Hormonal changes during pregnancy may also affect continence. Relaxin is a hormone produced during pregnancy which helps to regulates the blood volume changes that occur. Relaxin concentration peaks around 10–14 weeks gestation, and promotes blood flow and increased tissue growth in the genitourinary area. After 14 weeks, relaxin begins to decline, causing urethral tissue to also decrease, along with a decrease in urethral closure pressure. Women with lower relaxin levels were also found to have more incidences of SUI in later pregnancy (16,17). Thus far, studies on relaxin have been small and preliminary, indicating that more research is needed.

Obesity

People who are obese are more likely to have disorders of the pelvic floor including incontinence, due to additional physical stress (weight) that the pelvic floor has to support (14,18–20).

Increasing age

The incidence of incontinence increases with age, even for women who have never been pregnant (3,15,19). The low estrogen state of menopause can lead to decreases in the tissue and blood supply which offer support to the urethra, so it may not be able to close as effectively as before menopause (3).

A new study suggests that postmenopausal women might have weaker involuntary pelvic floor contractions — like what happens during sneezing, laughing, or coughing — compared to premenopausal women. But it’s still unclear whether this is related to estrogen levels, increasing age, or some other factor, and more research is needed.

It is important to remember that although incontinence is very common with increased age, it is not a normal part of aging, and should be discussed with your healthcare provider.

Family history

Your family history can also play a role, with increased risk if your mother or sister has incontinence (22).

Other reasons

There is some evidence to suggest that smoking cigarettes may also have an effect on urinary health, particularly by impacting the urgency and frequency that people need to empty their bladder (20,23).

How is urinary incontinence usually treated?

For immediate leak prevention, disposable absorbent products or reusable leak-proof underwear are good temporary solutions, but will not treat the cause. If you are experiencing incontinence, be mindful of how many absorbent products you use per day and the amount you soak them (just a few drops or completely soaked through?). Also take note of when the leaks occur (during sneezing or mostly random?), and note if there is any sense of urgency. This information is important to tell to your healthcare provider.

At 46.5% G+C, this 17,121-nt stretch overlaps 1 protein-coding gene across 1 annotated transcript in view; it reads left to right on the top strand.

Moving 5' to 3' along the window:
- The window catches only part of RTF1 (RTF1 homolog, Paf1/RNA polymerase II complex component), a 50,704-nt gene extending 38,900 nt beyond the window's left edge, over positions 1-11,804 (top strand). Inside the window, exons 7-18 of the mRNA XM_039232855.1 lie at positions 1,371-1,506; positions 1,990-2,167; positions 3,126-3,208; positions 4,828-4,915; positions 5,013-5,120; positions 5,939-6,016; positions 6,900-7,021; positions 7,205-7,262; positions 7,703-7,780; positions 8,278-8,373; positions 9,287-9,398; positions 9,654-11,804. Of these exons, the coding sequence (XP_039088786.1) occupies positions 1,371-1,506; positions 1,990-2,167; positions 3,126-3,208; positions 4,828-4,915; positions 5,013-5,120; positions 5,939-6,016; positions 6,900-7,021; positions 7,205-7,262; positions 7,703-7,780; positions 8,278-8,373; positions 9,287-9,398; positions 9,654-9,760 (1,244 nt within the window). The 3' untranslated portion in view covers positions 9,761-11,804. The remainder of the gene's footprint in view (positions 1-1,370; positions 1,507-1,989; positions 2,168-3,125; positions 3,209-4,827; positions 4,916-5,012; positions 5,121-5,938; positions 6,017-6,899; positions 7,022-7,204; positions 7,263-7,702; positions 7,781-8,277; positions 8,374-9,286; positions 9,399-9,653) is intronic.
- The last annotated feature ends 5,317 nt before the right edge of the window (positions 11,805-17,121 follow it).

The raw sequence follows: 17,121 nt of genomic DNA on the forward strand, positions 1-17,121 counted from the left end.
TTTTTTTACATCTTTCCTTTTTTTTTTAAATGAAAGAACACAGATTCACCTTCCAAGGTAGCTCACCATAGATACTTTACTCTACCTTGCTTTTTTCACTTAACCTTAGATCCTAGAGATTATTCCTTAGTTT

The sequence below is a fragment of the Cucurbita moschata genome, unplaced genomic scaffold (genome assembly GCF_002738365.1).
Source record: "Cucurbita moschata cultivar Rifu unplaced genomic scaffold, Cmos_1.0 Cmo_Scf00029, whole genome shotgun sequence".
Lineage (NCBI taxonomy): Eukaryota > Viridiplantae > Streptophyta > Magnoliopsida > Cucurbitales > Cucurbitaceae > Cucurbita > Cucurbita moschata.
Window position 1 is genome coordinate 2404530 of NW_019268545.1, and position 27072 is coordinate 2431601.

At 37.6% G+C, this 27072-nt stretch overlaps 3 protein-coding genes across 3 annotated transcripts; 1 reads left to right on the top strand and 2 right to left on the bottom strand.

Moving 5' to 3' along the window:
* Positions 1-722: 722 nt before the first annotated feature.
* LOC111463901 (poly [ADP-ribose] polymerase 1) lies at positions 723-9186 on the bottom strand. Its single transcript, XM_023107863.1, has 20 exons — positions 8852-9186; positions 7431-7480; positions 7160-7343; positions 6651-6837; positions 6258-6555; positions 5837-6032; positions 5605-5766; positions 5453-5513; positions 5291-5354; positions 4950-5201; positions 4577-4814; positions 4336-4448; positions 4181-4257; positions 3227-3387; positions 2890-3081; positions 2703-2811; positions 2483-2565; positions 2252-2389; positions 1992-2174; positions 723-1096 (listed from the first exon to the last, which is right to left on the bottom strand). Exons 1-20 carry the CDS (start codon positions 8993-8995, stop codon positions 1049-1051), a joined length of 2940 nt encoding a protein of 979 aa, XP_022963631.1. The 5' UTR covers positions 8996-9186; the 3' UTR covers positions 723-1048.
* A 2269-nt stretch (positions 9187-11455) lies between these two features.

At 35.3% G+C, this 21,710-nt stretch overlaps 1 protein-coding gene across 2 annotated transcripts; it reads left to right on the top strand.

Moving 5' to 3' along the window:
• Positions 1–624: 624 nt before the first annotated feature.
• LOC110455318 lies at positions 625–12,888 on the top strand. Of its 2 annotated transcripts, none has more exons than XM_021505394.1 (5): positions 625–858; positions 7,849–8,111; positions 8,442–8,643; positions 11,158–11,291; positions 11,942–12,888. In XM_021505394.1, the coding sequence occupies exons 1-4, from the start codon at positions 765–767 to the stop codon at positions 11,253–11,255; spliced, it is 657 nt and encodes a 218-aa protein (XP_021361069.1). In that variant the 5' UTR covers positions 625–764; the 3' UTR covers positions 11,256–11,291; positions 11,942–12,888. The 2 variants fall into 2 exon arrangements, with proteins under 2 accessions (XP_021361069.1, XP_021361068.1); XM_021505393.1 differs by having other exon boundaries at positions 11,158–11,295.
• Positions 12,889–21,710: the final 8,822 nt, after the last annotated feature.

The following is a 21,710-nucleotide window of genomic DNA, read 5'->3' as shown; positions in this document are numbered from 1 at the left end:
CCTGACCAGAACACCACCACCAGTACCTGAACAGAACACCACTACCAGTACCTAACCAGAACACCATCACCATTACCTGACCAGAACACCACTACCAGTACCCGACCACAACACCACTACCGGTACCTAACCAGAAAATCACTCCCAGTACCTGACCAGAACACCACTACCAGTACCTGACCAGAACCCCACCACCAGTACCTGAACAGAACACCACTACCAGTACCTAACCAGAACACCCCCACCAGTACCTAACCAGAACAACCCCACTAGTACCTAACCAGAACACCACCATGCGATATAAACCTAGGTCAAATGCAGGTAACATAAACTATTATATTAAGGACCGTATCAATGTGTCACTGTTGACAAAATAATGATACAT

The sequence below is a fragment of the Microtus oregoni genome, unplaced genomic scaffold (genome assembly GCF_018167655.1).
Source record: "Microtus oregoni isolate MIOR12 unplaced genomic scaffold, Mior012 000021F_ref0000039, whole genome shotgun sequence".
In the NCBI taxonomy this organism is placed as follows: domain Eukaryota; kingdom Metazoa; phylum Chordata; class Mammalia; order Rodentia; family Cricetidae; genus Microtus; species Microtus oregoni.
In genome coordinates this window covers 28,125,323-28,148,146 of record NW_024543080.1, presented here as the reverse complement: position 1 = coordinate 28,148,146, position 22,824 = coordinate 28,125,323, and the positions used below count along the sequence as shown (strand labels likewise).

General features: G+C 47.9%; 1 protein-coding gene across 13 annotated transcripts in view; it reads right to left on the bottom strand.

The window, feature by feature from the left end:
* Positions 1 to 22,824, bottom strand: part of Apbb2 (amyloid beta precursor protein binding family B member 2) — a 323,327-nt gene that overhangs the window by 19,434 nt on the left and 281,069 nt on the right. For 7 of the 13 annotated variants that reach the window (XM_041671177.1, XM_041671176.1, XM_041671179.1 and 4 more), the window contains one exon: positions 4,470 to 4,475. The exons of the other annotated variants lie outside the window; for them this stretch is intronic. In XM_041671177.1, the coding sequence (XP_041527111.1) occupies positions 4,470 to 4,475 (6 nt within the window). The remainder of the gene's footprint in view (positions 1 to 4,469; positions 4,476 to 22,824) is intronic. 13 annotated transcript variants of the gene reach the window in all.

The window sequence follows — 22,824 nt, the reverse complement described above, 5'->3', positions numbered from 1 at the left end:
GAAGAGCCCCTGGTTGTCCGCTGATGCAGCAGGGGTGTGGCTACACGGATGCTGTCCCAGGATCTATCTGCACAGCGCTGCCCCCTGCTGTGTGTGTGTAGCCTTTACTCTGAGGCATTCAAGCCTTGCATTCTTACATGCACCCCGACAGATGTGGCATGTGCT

To treat stress incontinence, the first step is to improve the muscle tone of your pelvic floor, by doing pelvic floor exercises or Kegel exercises (3). Kegel exercises are quick, easy, free, inconspicuous, and (usually) require no equipment. When compared to people with stress incontinence receiving no treatment, those doing Kegel exercises were 17 times more likely to report improvement or cure of their incontinence (24).

Lifestyle changes like decreasing alcohol or caffeine intake may also help. Behavioural therapy such as bladder training — where urinations are planned and timed out — is also one way to approach incontinence.

Therapeutic pessaries (a medical device inserted into the vagina — in this case to provide structural support) can be used to also help treat stress incontinence (3). Surgical treatments are also an option.

For some people, especially with older populations, people with dementia, or people who have restricted mobility, catheterization is used to prevent involuntary urine loss and maintain a healthier and dry pelvic area.

What can I do to prevent urinary incontinence?

  • Maintain a healthy pelvic floor and core strength. You can do this by performing Kegel exercises, core and balance exercises, or by practicing using your pelvic floor muscles to stop your urine stream mid-flow.
  • Decrease alcohol and caffeine intake, as these will increase the need to pee (3)
  • Don’t stop drinking water or fluids, but try to consume small amounts of fluids throughout the day. Avoid drinking too much before bed.
  • Treat all urinary tract infections (UTIs), as they can further disrupt incontinence by increasing urgency signals
  • Maintain a healthy weight

Let’s have more open conversations about urinary health. Up to half of women struggle with incontinence — by removing the stigma, we can continue to promote education, prevention, and treatment.

Download Clue today to learn to track your incontinence with tags.


References: